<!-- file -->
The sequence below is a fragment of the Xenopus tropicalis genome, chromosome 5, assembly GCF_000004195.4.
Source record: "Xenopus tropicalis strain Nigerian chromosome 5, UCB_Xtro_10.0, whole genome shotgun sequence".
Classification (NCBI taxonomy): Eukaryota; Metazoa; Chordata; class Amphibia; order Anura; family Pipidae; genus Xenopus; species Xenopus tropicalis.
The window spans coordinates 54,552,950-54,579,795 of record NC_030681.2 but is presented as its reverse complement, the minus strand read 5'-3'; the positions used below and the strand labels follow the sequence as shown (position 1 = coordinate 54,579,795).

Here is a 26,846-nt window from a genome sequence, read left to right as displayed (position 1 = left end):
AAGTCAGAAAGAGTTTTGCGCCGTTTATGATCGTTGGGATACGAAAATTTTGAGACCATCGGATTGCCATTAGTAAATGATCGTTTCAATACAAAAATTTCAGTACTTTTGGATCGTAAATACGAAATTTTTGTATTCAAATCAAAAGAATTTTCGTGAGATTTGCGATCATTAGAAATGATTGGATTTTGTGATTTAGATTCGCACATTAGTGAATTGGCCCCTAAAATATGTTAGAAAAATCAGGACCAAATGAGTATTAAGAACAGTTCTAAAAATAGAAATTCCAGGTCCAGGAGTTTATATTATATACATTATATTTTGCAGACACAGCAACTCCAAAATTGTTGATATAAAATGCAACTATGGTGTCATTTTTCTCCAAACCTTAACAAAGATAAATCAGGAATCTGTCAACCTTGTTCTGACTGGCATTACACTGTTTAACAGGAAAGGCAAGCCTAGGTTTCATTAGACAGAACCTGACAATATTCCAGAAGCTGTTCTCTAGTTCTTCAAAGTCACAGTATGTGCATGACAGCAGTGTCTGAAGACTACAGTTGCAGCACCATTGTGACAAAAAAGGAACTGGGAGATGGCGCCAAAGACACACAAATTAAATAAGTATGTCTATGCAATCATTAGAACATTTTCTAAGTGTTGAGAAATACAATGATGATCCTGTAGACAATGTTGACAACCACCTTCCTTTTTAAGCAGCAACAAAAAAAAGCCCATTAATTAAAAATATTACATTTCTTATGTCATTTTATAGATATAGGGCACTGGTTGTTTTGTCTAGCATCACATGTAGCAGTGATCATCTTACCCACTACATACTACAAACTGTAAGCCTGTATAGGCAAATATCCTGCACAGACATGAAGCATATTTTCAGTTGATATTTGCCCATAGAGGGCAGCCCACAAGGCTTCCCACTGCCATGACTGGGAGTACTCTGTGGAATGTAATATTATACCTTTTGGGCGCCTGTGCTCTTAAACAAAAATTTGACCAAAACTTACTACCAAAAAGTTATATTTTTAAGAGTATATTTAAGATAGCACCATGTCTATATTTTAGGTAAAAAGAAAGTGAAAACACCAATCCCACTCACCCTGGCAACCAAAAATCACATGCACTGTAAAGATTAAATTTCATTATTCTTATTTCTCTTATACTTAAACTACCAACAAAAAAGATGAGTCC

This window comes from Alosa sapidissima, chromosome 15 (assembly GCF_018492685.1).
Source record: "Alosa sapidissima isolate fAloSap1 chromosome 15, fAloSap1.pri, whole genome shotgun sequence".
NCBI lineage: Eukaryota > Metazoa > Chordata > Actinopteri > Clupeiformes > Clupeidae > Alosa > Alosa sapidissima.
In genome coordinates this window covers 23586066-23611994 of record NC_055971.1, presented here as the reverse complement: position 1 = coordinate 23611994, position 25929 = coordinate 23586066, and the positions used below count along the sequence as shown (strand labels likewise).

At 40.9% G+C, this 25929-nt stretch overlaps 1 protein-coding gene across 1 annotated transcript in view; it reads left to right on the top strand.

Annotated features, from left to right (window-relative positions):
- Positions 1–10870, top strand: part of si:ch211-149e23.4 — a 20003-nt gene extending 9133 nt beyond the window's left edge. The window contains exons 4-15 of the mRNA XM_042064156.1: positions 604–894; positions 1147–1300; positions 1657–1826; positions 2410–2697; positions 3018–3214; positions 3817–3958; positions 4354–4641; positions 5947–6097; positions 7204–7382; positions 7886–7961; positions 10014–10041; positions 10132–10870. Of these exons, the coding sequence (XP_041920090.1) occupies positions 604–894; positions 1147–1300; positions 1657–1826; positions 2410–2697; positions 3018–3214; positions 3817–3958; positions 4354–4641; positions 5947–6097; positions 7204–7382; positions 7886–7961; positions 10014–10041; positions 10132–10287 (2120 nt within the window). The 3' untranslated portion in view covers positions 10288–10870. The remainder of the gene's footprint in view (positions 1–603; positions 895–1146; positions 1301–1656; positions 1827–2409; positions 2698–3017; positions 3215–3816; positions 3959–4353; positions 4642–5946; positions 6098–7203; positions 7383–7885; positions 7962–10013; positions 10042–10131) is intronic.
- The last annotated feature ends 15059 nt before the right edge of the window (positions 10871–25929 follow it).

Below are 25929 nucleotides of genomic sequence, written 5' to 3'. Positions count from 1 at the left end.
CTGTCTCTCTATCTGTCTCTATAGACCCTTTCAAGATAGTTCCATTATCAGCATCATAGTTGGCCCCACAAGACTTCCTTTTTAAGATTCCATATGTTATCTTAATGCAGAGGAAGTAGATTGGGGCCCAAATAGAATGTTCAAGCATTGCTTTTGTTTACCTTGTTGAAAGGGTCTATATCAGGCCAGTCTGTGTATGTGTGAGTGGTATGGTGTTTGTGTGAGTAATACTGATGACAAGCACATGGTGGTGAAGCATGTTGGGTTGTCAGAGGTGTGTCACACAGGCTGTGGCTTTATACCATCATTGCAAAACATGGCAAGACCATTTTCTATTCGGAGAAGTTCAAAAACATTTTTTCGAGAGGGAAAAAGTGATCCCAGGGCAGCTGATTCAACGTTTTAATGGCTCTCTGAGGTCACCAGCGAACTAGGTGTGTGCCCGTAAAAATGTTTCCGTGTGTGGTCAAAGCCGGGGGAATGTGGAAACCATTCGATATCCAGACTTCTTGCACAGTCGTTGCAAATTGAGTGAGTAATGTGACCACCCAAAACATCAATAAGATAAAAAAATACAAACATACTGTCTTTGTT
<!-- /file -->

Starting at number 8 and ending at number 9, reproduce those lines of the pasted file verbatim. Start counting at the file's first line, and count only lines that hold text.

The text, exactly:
Source record: "Alosa sapidissima isolate fAloSap1 chromosome 15, fAloSap1.pri, whole genome shotgun sequence".
NCBI lineage: Eukaryota > Metazoa > Chordata > Actinopteri > Clupeiformes > Clupeidae > Alosa > Alosa sapidissima.